Police maintain that cellphone data can help solve crimes, track fugitives or abducted children — or even foil a terror attack.
The National Security Agency (NSA) isn't the only government entity secretly collecting data from people's cellphones. Local police are increasingly scooping it up, too.
Armed with new technologies, including mobile devices (like Stingray) that tap into cellphone data in real time, capturing information about thousands of cellphone users at a time, whether they are targets of an investigation or not, according to public records obtained by USA TODAY and Gannett newspapers and TV stations.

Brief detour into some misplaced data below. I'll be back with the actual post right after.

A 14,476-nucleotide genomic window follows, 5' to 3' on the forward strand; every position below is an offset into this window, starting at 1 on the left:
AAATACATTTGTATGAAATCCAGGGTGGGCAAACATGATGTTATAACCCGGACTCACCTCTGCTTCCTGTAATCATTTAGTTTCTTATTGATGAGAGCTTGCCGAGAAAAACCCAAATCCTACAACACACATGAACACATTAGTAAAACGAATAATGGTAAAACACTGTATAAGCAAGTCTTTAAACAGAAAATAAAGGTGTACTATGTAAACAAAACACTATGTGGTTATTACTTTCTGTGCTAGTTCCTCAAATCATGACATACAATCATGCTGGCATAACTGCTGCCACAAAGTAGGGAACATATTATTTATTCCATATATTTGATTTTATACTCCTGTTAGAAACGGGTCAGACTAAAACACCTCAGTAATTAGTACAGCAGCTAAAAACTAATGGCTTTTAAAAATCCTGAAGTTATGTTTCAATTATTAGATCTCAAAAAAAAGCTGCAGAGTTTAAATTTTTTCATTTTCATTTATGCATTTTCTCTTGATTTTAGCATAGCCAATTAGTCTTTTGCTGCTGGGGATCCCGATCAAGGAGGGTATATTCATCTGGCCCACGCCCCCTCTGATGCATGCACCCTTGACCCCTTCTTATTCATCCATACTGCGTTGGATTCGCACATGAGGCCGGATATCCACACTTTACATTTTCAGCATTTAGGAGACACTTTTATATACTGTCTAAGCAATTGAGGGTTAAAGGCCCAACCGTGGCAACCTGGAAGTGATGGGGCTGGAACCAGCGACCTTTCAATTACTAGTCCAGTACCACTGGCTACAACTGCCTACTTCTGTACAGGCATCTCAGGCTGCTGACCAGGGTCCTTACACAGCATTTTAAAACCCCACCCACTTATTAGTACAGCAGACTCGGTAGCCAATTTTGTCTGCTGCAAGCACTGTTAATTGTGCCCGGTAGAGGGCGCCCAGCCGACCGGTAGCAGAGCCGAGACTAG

The records, from more than 125 police agencies in 33 states, reveal:
- About one in four law-enforcement agencies have used a tactic known as a "tower dump," which gives police data about the identity, activity and location of any phone that connects to the targeted cellphone towers over a set span of time, usually an hour or two.
- A typical dump covers multiple towers, and wireless providers, and can gather information from thousands of phones.
Privacy advocates pose questions such as "Is data about people who are not police targets saved or shared with other government agencies?" and "What if a tower dump or Stingray swept up cell numbers and identities of people at a political protest?"